Following the convention of the VCL data-aware controls, if the field type is invalid, the component doesn't display an error message—it disables the output. Alternatively, you might want to check the field type when the SetDataField method assigns it to the control.

In Figure 17.1 you can see an example of the DbProgr application's output, which uses both a label and a progress bar to display an order's quantity information. Thanks to this visual clue, you can step through the records and easily spot orders for many items. One obvious benefit to this component is that the application contains almost no code, because all the important code is in the MdProgr unit that defines the component.

Click To expand
Figure 17.1: The data-aware ProgressBar in action in the DbProgr example

As you've seen, a read-only data-aware component is not difficult to write. However, it becomes extremely complex to use such a component inside a DBCtrlGrid container.

Note 

If you remember the discussion of the Notification method in Chapter 9, you might wonder what happens if the data source referenced by the data-aware control is destroyed. The good news is that the data source has a destructor that removes itself from its own data links. So, there is no need for a Notification method for data-aware controls, although you'll see books and articles suggesting it, and VCL includes plenty of this useless code.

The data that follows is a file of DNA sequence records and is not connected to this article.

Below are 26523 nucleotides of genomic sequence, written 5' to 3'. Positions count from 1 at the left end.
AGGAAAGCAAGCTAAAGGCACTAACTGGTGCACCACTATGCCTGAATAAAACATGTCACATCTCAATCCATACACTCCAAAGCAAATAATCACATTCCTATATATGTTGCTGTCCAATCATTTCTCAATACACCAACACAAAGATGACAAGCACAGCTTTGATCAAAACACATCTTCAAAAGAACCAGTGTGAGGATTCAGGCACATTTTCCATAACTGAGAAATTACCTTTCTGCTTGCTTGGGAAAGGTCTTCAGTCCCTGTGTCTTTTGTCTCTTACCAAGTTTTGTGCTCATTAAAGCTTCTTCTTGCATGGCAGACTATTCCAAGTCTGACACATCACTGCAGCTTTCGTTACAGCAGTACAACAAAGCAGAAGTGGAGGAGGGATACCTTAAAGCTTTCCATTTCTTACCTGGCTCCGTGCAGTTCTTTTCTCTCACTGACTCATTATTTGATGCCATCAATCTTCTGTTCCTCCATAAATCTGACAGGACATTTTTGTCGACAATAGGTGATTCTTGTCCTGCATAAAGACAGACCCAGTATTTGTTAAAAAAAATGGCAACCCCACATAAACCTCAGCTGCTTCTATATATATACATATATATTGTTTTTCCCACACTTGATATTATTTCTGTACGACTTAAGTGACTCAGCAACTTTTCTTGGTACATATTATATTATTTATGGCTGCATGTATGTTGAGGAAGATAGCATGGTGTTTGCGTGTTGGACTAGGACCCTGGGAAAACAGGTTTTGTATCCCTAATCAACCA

A Read-Write TrackBar

The next step is to write a component that allows a user to modify the data in a database, not just browse it. The overall structure of this type of component isn't very different from the previous version, but there are a few extra elements. In particular, when the user begins interacting with the component, the code should put the dataset into edit mode and then notify the dataset that the data has changed. The dataset will then use a FieldDataLink event handler to ask for the updated value.

To demonstrate how you can create a data-aware component that modifies the data, I extended the TrackBar control. This isn't the simplest example, but it demonstrates several important techniques.

Here's the definition of the component's class (from the MdTrack unit of the MdDataPack package):

type
  TMdDbTrack = class(TTrackBar)
  private
    FDataLink: TFieldDataLink;
    function GetDataField: string;
    procedure SetDataField (Value: string);
    function GetDataSource: TDataSource;